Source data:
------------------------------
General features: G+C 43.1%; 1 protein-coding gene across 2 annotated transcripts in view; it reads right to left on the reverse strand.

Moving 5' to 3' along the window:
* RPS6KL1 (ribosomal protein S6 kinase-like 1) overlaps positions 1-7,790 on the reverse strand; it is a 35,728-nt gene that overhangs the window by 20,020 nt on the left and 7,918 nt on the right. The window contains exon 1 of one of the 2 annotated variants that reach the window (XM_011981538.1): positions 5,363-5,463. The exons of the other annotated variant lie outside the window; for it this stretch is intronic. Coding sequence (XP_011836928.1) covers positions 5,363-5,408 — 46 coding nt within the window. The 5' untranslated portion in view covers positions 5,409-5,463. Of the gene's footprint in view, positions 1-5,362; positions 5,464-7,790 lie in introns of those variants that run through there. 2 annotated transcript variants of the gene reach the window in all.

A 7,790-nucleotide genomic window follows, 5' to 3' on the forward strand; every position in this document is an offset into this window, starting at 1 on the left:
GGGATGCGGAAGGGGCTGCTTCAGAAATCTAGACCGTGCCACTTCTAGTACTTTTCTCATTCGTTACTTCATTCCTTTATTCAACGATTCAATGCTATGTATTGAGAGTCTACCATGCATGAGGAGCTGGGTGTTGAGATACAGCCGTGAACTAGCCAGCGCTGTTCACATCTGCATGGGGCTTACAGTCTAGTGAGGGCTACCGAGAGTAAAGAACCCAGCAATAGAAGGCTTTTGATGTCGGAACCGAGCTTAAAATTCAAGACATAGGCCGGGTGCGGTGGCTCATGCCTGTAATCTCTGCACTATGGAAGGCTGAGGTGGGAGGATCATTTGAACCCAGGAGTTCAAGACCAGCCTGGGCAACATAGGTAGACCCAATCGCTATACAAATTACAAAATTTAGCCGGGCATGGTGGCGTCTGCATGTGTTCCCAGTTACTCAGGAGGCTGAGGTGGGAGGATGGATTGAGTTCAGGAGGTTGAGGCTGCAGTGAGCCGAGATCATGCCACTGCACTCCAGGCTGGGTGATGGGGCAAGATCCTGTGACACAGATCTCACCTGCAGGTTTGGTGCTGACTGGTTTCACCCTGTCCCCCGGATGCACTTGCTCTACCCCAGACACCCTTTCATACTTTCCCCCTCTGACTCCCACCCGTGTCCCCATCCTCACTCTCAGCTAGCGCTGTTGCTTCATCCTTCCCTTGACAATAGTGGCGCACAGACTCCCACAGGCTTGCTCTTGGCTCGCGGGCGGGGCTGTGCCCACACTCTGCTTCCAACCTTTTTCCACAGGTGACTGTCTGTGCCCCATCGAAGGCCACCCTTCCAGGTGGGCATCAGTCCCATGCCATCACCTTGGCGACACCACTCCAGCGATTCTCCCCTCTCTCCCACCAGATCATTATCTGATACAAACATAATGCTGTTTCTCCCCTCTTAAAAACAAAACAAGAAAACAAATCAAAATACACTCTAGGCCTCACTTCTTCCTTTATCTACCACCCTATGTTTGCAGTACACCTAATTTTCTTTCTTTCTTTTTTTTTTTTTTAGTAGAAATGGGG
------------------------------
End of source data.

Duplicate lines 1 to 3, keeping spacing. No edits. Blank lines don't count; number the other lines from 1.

General features: G+C 43.1%; 1 protein-coding gene across 2 annotated transcripts in view; it reads right to left on the reverse strand.

Moving 5' to 3' along the window:
* RPS6KL1 (ribosomal protein S6 kinase-like 1) overlaps positions 1-7,790 on the reverse strand; it is a 35,728-nt gene that overhangs the window by 20,020 nt on the left and 7,918 nt on the right. The window contains exon 1 of one of the 2 annotated variants that reach the window (XM_011981538.1): positions 5,363-5,463. The exons of the other annotated variant lie outside the window; for it this stretch is intronic. Coding sequence (XP_011836928.1) covers positions 5,363-5,408 — 46 coding nt within the window. The 5' untranslated portion in view covers positions 5,409-5,463. Of the gene's footprint in view, positions 1-5,362; positions 5,464-7,790 lie in introns of those variants that run through there. 2 annotated transcript variants of the gene reach the window in all.